Newsroom icon Client alert

Client Alert: New York State Greatly Expands Data Protections for Consumers

Governor Cuomo signed the Stop Hacks and Improve Electronic Data Act (SHIELD) on July 25, 2019, providing stronger protections for New Yorkers by imposing strict cybersecurity requirements on all companies, broadening the Attorney General’s oversight over data breaches, and expanding data breach notification requirements.  The SHIELD Act will go into effect in 240 days after becoming law.

The SHIELD Act lowers the threshold for when entities must provide notification of a breach.  Now, entities must provide notification where “unauthorized access” of private information has taken place.  This change replaces the previous threshold of unauthorized “acquisition” of the information.  What information constitutes “private information” subject to mandatory reporting duties has also expanded and now includes:

  • Biometric data;
  • Protected health information under the Health Insurance Portability and Accountability Act of 1996 (HIPAA);
  • Financial account numbers that can be used to access a financial account (even without a security code or PIN); and
  • Username or e-mail address in combination with a password or security question and an answer that permits access to an online account.

Consumer notification of the unauthorized access is not required if the data exposure was inadvertent, and the business determines that misuse of such information, or financial or emotional harm to the affected individuals, is unlikely.  That determination, however, must be documented in writing, and the business must notify the determination to the Attorney General within ten (10) days of making the decision.

Under the SHIELD Act, all persons or businesses that own or license the private information of a New York resident must comply with obligations to maintain “reasonable security safeguards to protect the security, confidentiality, and integrity of private information.”  Except for certain entities (such as those subject to federal financial or health authorities), a business is deemed compliant with the SHIELD Act’s security requirements when it creates the following administrative, technical, and physical safeguards:

Administrative Safeguards:

  • Have employee(s) designated to coordinate the security program;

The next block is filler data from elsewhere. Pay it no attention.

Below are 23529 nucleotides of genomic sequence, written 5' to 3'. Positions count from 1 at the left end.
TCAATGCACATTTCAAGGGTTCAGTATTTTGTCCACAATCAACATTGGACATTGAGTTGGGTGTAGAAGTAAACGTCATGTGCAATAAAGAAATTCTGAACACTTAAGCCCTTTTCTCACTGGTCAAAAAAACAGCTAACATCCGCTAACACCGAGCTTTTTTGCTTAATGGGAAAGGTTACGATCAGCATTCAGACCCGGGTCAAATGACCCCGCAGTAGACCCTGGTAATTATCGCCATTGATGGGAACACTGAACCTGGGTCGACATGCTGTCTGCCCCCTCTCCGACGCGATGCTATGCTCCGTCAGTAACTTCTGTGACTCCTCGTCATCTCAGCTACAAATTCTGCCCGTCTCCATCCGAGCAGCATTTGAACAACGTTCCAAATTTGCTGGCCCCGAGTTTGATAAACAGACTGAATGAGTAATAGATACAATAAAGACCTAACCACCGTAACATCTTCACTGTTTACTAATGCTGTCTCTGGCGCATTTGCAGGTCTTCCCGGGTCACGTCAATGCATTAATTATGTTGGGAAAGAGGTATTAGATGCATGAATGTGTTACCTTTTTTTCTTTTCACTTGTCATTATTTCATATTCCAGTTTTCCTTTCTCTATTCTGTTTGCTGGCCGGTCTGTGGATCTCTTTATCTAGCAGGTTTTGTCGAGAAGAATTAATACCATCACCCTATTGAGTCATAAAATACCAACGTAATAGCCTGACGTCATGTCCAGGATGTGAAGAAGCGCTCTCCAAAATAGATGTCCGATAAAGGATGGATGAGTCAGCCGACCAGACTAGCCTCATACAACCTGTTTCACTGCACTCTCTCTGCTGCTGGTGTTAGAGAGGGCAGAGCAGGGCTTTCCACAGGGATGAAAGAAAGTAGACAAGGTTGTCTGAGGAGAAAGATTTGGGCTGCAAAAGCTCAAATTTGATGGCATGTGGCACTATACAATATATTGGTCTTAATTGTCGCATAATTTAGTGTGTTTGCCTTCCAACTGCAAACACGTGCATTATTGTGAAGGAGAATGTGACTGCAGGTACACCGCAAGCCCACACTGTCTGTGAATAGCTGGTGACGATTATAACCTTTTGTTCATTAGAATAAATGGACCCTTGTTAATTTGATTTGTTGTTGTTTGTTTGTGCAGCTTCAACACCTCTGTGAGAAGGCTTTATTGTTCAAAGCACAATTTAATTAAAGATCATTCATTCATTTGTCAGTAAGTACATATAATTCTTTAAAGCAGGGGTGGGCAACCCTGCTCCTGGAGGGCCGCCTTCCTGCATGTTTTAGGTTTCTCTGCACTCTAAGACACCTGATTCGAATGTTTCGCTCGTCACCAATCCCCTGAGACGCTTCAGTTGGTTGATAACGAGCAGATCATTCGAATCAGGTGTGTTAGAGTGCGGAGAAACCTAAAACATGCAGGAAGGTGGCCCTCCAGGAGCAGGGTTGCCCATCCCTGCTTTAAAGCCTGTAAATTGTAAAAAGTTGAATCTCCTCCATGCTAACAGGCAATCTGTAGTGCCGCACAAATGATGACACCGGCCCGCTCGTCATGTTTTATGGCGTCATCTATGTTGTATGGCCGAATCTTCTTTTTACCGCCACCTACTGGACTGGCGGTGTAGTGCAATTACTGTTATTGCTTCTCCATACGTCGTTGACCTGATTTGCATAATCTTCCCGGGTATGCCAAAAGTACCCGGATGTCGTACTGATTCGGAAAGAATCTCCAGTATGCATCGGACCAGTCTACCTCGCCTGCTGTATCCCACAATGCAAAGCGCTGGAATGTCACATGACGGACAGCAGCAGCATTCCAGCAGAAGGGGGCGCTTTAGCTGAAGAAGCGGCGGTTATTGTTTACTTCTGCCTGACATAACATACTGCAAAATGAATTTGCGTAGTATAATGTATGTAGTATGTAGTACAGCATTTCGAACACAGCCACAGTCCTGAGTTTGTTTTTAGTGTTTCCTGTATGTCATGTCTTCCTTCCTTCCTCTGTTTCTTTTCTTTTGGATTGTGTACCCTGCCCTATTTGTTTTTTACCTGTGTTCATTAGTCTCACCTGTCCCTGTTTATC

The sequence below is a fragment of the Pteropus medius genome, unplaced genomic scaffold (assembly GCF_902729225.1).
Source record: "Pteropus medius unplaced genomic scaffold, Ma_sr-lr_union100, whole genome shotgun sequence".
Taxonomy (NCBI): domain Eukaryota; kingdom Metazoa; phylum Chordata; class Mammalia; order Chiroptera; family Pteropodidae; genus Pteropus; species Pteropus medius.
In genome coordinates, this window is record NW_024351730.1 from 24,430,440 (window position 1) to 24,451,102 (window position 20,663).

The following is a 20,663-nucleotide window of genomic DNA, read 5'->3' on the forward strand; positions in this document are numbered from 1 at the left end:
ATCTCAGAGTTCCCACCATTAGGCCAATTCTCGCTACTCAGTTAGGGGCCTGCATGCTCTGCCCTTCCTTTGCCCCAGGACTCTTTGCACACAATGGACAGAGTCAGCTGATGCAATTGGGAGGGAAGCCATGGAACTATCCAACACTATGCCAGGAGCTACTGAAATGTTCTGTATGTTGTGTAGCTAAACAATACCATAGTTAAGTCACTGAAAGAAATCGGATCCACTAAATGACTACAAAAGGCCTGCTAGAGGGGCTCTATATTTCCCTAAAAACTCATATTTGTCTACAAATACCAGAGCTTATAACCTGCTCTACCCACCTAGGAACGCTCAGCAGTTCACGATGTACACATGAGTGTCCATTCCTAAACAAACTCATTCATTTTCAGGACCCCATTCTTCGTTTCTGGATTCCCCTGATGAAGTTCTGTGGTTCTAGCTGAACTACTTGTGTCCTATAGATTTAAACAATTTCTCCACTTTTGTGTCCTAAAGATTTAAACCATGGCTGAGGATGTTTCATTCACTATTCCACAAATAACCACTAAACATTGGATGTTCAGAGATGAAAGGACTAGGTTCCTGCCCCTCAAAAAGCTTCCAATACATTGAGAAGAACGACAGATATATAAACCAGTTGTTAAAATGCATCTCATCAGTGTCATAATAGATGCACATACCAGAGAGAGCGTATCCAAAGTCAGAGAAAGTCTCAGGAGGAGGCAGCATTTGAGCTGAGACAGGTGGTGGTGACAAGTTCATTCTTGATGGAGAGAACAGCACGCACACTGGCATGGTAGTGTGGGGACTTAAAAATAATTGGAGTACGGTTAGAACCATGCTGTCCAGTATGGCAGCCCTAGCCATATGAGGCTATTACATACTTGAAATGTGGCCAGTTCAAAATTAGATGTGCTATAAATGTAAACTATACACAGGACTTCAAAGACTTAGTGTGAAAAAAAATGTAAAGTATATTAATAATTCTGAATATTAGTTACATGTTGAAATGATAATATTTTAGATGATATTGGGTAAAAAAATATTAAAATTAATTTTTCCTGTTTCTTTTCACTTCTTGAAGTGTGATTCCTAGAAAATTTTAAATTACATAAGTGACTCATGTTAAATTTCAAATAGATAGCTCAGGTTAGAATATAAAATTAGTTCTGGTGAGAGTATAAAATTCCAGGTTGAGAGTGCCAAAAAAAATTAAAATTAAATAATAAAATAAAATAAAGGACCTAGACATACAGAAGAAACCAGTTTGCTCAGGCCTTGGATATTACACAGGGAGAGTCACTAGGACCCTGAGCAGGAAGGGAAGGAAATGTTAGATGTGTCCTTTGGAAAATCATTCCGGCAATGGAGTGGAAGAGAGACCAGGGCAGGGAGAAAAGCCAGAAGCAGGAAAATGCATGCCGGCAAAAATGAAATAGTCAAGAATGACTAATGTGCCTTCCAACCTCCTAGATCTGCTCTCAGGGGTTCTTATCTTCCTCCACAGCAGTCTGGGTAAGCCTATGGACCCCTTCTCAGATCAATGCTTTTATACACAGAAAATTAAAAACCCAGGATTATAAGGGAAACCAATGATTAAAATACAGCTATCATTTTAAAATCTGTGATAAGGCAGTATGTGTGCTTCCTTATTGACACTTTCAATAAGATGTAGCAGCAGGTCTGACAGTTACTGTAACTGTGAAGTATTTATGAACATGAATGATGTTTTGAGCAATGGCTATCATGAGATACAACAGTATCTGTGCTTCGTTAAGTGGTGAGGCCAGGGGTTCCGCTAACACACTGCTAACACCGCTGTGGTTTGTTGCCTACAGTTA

• Identify reasonably foreseeable internal and external risks;
  • Assess safeguards to control identified risks;
  • Train and manage employees in the security program;
  • Contractually require service providers to be capable of maintaining appropriate safeguards; and
  • Adjust the security program to reflect business changes.

Technical Safeguards:

  • Assess the risks of the network and the software design;
  • Assess the risks in information processing, transmission, and storage;
  • Detect, prevent, and respond to attacks or system failures; and
  • Test and monitor the effectiveness of key controls, systems, and procedures regularly.

Physical Safeguards:

  • Assess the risk of information storage and disposal of same;
  • Detect, prevent, and respond to intrusions;
  • Protect against unauthorized access to, or use of PI during or after, the collection, transportation, and destruction or disposal of said information; and
  • Properly dispose of PI within a reasonable amount of time after it is no longer needed for business purposes.

Companies should update their incident response plans to incorporate the expanded definition of private information and provide a procedure to document inadvertent exposure.  Companies should also review their safeguards to determine whether they satisfy the substantive safety requirements.  For assistance with compliance questions, policy review, or incident response preparation, please contact John Landolfi, Christopher Ingram, Sarah Boudouris, or your Vorys attorney.

Related Professionals

Jump to Page